Weekend Wrapup: 21/4 - 28/4

posted on 2012-04-29 10:04 EDT by Jon Hayward
This week has manga changing hands, studied in politics, being set free and awarded for amazing work. So we had to put some mechs in here to balance things out;

North American publisher Kodansha Comics' latest manga license announcements included Yukito Kishiro's continuation of his Battle Angel Alita series, Battle Angel Alita: Last Order. The series was previously published by Viz, until Kishiro moved the title from from publisher Shueshia to Kodansha last year. Kodansha Comics will publish the 16th English-language volume of Last Order in December. Kodansha Comics also announced it has licensed Ema Toshiro's series Missions of Love, and Danza, a volume of short stories by Natsume Ono (Ristorante Paradiso, House of Five Leaves).

Members of the Democratic Party of Japan (DPJ), the country's current ruling political party, have established a study group of manga creators, including famous manga authors Leiji Matsumoto (Space Battleship Yamato, Galaxy Express 999) and Tetsuya Chiba (Ashita no Joe). The group, made up of 40 people including politicians and chaired by an Osaka University professor, aims to promote the spread of manga in foreign countries and discuss topics such as protecting creator rights in digital manga distribution.

Director Mamoru Oshii (Ghost in the Shell, The Sky Crawlers) is shooting footage for Steel Battalion: Heavy Armor, the latest entry in From Software's series of mecha action games. With other supplementary material, publisher Capcom's official website for the game released a teaser for an upcoming trailer featuring to feature Oshii's work. Oshii, who filmed his 2001 live-action movie Avalon in Poland, is filming on location to allow viewers to experience the realistic environment and weapons of the game.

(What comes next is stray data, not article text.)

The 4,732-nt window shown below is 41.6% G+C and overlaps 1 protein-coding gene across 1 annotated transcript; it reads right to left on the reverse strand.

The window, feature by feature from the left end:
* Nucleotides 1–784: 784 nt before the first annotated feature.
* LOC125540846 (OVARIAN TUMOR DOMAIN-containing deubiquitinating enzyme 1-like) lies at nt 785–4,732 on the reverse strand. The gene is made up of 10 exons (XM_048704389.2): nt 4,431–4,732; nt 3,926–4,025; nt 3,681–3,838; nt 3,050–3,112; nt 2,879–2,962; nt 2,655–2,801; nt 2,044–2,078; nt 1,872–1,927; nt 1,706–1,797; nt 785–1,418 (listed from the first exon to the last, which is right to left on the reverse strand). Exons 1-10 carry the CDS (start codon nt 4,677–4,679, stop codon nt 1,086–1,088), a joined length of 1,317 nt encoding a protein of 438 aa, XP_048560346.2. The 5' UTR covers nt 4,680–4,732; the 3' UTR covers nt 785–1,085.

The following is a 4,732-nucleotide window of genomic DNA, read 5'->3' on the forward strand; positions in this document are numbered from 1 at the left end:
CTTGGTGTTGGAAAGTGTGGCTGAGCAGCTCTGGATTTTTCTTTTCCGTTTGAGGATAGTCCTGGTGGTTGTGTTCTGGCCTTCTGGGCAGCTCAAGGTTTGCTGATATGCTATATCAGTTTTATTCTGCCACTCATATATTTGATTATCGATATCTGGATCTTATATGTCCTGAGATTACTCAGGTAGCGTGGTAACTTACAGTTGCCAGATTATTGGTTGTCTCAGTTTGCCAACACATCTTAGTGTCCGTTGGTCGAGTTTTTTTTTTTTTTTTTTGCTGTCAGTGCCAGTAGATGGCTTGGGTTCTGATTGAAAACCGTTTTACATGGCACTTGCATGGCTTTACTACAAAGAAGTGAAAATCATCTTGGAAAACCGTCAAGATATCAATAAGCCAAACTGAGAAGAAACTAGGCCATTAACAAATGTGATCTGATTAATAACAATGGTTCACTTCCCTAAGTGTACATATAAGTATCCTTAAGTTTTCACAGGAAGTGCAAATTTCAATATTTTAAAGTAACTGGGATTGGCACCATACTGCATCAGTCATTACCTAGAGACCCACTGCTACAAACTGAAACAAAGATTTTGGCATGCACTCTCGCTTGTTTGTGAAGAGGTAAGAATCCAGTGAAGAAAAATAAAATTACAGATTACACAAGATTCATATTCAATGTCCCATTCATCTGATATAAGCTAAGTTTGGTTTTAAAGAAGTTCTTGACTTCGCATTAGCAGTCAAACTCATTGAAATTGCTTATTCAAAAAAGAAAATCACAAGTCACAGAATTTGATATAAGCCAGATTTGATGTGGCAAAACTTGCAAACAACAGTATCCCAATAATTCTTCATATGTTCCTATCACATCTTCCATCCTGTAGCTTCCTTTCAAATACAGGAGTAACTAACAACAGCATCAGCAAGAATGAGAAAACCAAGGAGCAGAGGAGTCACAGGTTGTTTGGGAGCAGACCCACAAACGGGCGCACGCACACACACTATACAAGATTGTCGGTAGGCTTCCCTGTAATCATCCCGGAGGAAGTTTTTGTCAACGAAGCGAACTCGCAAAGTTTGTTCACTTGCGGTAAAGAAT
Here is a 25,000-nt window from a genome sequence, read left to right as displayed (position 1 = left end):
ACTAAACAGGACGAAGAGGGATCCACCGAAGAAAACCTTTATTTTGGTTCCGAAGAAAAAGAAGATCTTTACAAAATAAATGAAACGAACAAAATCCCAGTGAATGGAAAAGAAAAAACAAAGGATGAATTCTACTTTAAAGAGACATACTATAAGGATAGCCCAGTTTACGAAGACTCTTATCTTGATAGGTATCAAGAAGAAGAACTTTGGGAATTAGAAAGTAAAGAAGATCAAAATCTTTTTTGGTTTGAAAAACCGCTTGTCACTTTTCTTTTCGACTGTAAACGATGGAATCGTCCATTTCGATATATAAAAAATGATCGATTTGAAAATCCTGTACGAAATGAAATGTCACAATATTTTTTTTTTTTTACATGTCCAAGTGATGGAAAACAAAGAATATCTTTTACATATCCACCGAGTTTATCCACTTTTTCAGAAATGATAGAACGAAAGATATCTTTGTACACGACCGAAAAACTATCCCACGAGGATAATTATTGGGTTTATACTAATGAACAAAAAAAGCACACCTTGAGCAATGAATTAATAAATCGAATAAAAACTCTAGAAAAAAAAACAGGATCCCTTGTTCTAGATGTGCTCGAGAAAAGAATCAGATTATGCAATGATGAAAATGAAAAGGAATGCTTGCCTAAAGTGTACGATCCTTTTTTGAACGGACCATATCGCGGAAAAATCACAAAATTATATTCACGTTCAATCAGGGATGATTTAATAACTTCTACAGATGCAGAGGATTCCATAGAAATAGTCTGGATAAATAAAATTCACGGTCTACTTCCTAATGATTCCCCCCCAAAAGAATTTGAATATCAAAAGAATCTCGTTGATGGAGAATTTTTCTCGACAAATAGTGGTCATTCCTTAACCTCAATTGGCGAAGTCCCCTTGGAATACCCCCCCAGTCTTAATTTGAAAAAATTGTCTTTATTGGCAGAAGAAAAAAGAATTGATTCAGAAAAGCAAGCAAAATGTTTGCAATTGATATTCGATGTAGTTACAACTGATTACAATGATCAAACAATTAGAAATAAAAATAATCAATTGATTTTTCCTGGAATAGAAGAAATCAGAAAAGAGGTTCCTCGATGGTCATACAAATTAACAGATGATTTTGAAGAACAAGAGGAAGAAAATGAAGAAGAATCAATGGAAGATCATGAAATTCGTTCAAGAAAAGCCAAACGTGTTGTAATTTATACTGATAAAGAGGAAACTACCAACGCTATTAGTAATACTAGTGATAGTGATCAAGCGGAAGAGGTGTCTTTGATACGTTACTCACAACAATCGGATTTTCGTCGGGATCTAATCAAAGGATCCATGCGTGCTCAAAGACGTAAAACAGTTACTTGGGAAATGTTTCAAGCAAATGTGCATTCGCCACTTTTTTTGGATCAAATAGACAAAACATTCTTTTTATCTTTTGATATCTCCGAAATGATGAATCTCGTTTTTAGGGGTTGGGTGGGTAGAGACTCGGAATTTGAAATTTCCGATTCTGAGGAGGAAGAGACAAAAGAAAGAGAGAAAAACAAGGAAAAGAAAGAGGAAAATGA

Manga author Shuhu Sato has cancelled his contract with Kodansha, taking the rights to his manga series Say Hello to Black Jack. On his blog he stated that any copies of the manga series, not to be confused with his New Say Hello to Black Jack series published by Shogakukan, still on shelves after May 20 should be reported as "illegal publications" and that he has plans to make the original title free for commercial and non-commercial use. Shuhu Sato has printed chapters of his manga online since 2009 and is vocal on the topic of manga creators' financial situations, refusing to draw cover art for a collected volume of New Say Hello to Black Jack as the publisher would not pay him for the extra work.

Finally, Moto Hagio (Heart of Thomas, They Were Eleven, A Drunken Dream And Other Stories) will be among 642 individuals and 20 organisations to receive the Spring 2012 Medal with Purple Ribbon, Japanese awards given twice yearly to honour academic and artistic achievement. Moto Hagio will become the first female manga creator to receive the award.

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